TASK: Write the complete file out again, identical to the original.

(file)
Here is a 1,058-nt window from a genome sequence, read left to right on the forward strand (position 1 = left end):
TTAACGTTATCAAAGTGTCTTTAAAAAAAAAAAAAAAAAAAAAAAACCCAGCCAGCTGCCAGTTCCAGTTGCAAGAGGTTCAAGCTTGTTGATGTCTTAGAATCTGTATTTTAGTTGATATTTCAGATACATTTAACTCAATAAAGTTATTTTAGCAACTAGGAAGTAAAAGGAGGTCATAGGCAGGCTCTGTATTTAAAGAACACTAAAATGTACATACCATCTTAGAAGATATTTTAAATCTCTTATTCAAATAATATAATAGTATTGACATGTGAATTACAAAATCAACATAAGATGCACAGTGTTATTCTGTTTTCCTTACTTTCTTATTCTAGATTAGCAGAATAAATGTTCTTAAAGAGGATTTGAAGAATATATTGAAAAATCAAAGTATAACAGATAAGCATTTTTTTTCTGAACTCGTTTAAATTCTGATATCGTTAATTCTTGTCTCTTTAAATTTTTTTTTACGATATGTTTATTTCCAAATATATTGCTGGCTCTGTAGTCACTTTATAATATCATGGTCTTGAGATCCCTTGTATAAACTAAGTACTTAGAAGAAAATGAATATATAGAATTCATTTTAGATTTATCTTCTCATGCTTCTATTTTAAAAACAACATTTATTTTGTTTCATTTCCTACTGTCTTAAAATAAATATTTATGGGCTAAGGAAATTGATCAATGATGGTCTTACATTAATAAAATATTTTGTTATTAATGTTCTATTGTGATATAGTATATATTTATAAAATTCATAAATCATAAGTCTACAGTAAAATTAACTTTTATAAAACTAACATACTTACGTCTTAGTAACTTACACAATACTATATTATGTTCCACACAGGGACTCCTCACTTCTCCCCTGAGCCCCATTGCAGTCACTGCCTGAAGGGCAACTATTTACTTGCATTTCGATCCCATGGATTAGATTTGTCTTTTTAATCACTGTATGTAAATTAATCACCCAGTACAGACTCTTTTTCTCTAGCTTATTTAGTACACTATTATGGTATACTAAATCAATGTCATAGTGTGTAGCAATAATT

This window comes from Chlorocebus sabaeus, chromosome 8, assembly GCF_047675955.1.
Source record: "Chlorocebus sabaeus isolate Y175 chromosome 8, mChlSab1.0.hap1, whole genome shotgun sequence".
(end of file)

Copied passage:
Here is a 1,058-nt window from a genome sequence, read left to right on the forward strand (position 1 = left end):
TTAACGTTATCAAAGTGTCTTTAAAAAAAAAAAAAAAAAAAAAAAACCCAGCCAGCTGCCAGTTCCAGTTGCAAGAGGTTCAAGCTTGTTGATGTCTTAGAATCTGTATTTTAGTTGATATTTCAGATACATTTAACTCAATAAAGTTATTTTAGCAACTAGGAAGTAAAAGGAGGTCATAGGCAGGCTCTGTATTTAAAGAACACTAAAATGTACATACCATCTTAGAAGATATTTTAAATCTCTTATTCAAATAATATAATAGTATTGACATGTGAATTACAAAATCAACATAAGATGCACAGTGTTATTCTGTTTTCCTTACTTTCTTATTCTAGATTAGCAGAATAAATGTTCTTAAAGAGGATTTGAAGAATATATTGAAAAATCAAAGTATAACAGATAAGCATTTTTTTTCTGAACTCGTTTAAATTCTGATATCGTTAATTCTTGTCTCTTTAAATTTTTTTTTACGATATGTTTATTTCCAAATATATTGCTGGCTCTGTAGTCACTTTATAATATCATGGTCTTGAGATCCCTTGTATAAACTAAGTACTTAGAAGAAAATGAATATATAGAATTCATTTTAGATTTATCTTCTCATGCTTCTATTTTAAAAACAACATTTATTTTGTTTCATTTCCTACTGTCTTAAAATAAATATTTATGGGCTAAGGAAATTGATCAATGATGGTCTTACATTAATAAAATATTTTGTTATTAATGTTCTATTGTGATATAGTATATATTTATAAAATTCATAAATCATAAGTCTACAGTAAAATTAACTTTTATAAAACTAACATACTTACGTCTTAGTAACTTACACAATACTATATTATGTTCCACACAGGGACTCCTCACTTCTCCCCTGAGCCCCATTGCAGTCACTGCCTGAAGGGCAACTATTTACTTGCATTTCGATCCCATGGATTAGATTTGTCTTTTTAATCACTGTATGTAAATTAATCACCCAGTACAGACTCTTTTTCTCTAGCTTATTTAGTACACTATTATGGTATACTAAATCAATGTCATAGTGTGTAGCAATAATT

This window comes from Chlorocebus sabaeus, chromosome 8, assembly GCF_047675955.1.
Source record: "Chlorocebus sabaeus isolate Y175 chromosome 8, mChlSab1.0.hap1, whole genome shotgun sequence".